24.Schiff, op.cit.20-21.

25.Strum, op.cit.65-66.

26. Ibid.66.

27. Ibid .69.

28. Schiff, op cit. 118-119, 126-127.

29.Sahar Khalifeh, “Comments by Five Women Activists: Siham Abdullah, Amal Kharisha Barghouthi, Rita Giacaman, May Mistakmel Nassar, Amal Wahdan,” in Palestinian Women of Gaza and the West Bank, op.cit. 193-195.

30.Ibid.

31.Raphael Israeli, Palestinians between Nationalism and Islam (Portland, Oregon: Valentine Mitchell, 2008), 172-173; Nir Gontarz, "The Koran According to the Israeli Army: A Good Palestinian Woman Stays Away From Protests," Haaretz (April 13, 2018).

32.Sahar Khalifeh, op.cit.194.

33.Ibid.195.

34. Ibid; Jad, op.cit. 59-60; Halim Barakat, The Arab World, Society, Culture, and State (Berkeley, California: University of California Press, 1993), 105; Strum, op.cit. 70-74; Ilham Abu Ghazaleh, “Gender in the Poetry of the Intifada,” in West Bank Women and the Intifada op. cit.92-113; John Collins, Occupied by Memory: The Intifada Generation and the Palestinian State of Emergency (New York: New York university Press, 2004); Joe Stork, op.cit, 73-77; Israeli, op cit. 172; Kawar, op.cit 112.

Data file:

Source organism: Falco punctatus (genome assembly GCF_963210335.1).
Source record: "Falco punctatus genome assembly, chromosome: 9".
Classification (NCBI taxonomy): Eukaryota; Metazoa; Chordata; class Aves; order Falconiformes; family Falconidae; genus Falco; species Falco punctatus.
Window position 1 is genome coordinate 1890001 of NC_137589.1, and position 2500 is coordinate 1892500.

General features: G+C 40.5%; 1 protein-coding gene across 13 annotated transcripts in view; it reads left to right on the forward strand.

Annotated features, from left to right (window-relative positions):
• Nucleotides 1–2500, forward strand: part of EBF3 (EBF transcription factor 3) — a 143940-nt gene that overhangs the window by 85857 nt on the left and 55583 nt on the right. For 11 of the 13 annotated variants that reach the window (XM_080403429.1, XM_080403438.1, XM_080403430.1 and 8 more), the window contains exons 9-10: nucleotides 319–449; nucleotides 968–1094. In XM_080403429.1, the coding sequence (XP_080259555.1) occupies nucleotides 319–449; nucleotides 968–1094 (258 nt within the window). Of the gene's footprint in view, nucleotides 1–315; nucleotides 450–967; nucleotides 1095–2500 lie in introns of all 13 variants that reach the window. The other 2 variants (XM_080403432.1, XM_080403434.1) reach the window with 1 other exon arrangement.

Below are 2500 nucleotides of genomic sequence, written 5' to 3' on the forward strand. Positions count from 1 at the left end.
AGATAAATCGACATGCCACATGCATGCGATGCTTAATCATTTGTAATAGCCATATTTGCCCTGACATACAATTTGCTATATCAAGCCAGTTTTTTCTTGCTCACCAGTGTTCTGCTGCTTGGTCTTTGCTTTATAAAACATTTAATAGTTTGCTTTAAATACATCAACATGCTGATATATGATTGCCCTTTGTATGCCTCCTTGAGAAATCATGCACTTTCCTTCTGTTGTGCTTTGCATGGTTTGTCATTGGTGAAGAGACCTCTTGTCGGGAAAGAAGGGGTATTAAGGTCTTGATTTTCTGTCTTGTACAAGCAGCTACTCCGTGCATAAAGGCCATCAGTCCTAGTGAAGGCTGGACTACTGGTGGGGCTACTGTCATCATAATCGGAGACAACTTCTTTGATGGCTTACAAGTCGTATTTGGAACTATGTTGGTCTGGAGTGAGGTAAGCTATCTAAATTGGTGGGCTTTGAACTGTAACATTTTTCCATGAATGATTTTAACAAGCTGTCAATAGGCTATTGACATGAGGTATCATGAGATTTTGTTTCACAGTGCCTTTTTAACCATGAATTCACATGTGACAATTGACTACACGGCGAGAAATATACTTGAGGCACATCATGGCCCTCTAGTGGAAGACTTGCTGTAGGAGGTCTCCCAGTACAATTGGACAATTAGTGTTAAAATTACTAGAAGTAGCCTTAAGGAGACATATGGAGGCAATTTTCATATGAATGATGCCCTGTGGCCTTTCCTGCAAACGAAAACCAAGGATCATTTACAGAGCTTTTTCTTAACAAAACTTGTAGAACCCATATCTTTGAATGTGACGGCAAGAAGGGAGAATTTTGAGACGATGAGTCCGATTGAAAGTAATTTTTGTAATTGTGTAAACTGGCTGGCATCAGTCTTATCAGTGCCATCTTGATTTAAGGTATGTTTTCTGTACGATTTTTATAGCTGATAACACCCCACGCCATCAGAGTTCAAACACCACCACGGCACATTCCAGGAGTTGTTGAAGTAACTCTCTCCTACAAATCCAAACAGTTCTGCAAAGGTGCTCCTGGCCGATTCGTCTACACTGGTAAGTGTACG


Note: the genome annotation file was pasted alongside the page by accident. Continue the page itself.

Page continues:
35.Kawar, op.cit.124-125.

36.ibid, 125.

37.Adrien Katherine Wing and, Shobhana Ragunathan Kasturi, "Palestinian Women: Beyond the Basic Law," Third World Legal Studies Volume 13, Article 6. (1995), 161-168); Kawar, op.cit. 127-128.

38.Adrien Katherine Wing and, Shobhana Ragunathan Kasturi, "Palestinian Women: Beyond the Basic Law," Third World Legal Studies Volume 13, Article 6. (1995), 166.

39.“Dr. Rita Giacaman,” in West Bank Women and the Intifada op.cit, 203; Rema Hammami, “Women, the Hijab and the Intifada,” Middle East Report, Number 164/165, Intifada Year Three (May - Aug., 1990): 24-28; Cheryl A. Rubenberg, Palestinian Women: Patriarchy and Resistance in the West Bank (Boulder, Colorado: Lynne Rienner Publishers, 2001): 209-262.

Alex Grobman, a Hebrew University-trained historian, has written extensively on the Shoah and Israel including: License to Murder: The Enduring Threat of the Protocols of the Elders of Zion; Denying History: Who Says the Holocaust Never Happened, and Why Do They Say It? with Michael Shermer; Battling For Souls: The Vaad Hatzala Rescue Committee in Post-War Europe; Genocide: Critical Issues of the Holocaust; BDS: The Movement To Destroy Israel.; Nations United: How The UN Undermines Israel and West. He is a member of the Council of Scholars for Scholars for Peace in the Middle East (SPME).